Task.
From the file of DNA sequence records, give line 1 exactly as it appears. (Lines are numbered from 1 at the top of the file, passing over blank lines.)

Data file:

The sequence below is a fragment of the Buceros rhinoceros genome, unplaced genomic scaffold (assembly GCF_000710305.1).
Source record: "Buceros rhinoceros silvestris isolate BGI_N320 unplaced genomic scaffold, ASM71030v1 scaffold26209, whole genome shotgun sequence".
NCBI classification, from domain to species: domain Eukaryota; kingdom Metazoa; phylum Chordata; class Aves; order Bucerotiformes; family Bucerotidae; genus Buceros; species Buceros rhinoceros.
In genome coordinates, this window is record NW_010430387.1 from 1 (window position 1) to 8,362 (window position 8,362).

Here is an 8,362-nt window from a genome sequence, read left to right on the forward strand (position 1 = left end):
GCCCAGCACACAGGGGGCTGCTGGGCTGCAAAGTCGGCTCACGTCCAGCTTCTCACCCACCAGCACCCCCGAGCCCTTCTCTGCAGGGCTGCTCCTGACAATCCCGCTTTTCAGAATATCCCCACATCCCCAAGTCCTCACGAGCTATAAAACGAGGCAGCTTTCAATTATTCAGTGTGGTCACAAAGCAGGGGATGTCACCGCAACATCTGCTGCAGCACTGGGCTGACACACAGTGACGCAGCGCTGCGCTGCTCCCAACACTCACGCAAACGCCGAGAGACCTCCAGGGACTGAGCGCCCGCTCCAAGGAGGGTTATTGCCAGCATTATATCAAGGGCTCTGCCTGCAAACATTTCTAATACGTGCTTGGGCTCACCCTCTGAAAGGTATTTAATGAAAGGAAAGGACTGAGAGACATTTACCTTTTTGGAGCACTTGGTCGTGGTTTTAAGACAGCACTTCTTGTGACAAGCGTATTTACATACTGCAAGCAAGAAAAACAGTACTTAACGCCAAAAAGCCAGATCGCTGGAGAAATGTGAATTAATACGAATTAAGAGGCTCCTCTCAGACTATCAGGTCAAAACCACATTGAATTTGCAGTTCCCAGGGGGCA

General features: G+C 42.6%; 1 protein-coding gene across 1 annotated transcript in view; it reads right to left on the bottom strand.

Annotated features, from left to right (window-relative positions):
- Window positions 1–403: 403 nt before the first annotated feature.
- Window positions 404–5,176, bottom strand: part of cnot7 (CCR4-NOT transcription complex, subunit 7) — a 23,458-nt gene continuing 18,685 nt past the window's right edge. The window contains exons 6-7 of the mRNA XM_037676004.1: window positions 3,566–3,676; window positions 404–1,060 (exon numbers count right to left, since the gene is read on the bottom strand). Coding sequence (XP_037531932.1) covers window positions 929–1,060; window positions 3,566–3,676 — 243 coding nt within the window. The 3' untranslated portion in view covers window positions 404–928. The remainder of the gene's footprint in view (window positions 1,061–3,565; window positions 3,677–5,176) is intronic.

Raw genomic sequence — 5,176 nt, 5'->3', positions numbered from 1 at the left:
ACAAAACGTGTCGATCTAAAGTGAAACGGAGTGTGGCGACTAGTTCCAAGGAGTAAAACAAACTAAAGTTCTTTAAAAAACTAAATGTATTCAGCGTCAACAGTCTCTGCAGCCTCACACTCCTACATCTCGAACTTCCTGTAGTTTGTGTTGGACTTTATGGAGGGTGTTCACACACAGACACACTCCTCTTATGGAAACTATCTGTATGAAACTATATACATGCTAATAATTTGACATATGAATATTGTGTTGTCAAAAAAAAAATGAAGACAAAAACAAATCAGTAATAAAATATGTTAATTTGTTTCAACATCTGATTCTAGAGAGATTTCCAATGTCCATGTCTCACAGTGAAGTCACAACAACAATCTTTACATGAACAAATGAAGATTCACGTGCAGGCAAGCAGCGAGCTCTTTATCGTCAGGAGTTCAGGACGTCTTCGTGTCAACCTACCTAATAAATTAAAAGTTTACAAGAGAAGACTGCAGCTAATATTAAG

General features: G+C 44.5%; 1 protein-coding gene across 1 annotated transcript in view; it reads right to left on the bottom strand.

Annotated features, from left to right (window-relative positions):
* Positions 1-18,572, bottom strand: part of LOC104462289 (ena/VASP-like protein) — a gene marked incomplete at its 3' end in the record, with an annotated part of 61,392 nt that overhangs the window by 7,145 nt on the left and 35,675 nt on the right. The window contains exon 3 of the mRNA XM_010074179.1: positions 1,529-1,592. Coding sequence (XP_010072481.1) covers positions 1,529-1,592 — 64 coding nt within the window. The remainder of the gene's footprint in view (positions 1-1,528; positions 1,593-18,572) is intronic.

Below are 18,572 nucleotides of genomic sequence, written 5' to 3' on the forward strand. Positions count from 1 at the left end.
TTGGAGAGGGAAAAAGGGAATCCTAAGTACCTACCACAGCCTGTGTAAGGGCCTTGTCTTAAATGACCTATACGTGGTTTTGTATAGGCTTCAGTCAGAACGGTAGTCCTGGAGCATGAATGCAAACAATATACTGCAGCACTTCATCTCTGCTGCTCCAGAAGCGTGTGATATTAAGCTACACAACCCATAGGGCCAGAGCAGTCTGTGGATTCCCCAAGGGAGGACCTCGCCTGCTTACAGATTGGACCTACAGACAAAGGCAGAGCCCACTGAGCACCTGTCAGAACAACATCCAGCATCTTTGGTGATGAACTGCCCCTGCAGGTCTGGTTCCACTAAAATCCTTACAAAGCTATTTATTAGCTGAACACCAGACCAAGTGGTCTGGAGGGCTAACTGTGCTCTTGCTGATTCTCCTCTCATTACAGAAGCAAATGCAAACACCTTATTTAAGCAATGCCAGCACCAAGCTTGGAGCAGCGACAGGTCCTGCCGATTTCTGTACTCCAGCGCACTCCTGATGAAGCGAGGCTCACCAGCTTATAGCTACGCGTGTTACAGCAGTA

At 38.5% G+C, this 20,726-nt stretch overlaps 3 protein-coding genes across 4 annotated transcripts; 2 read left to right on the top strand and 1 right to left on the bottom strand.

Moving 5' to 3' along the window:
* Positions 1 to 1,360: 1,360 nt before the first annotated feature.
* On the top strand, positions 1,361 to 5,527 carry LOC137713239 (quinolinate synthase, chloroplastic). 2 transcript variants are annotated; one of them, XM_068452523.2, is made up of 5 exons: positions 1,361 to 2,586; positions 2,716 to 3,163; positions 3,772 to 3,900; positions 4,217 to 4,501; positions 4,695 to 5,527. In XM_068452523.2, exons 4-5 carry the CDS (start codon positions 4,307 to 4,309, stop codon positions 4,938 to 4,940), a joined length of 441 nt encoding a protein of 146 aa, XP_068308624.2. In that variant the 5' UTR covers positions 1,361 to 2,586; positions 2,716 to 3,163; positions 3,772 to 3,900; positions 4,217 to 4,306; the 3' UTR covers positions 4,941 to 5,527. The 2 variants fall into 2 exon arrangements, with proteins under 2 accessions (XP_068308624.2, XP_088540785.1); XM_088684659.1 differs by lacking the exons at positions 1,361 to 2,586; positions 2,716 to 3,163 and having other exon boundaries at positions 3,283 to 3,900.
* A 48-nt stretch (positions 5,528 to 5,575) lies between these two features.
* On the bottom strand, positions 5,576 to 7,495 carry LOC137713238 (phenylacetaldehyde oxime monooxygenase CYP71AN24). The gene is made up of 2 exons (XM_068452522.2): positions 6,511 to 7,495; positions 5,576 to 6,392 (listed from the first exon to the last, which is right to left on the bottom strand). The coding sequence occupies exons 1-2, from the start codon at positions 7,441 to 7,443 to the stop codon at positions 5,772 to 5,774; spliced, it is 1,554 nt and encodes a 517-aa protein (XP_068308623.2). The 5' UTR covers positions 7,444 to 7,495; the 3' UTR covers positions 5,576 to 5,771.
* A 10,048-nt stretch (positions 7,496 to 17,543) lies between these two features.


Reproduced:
The sequence below is a fragment of the Buceros rhinoceros genome, unplaced genomic scaffold (assembly GCF_000710305.1).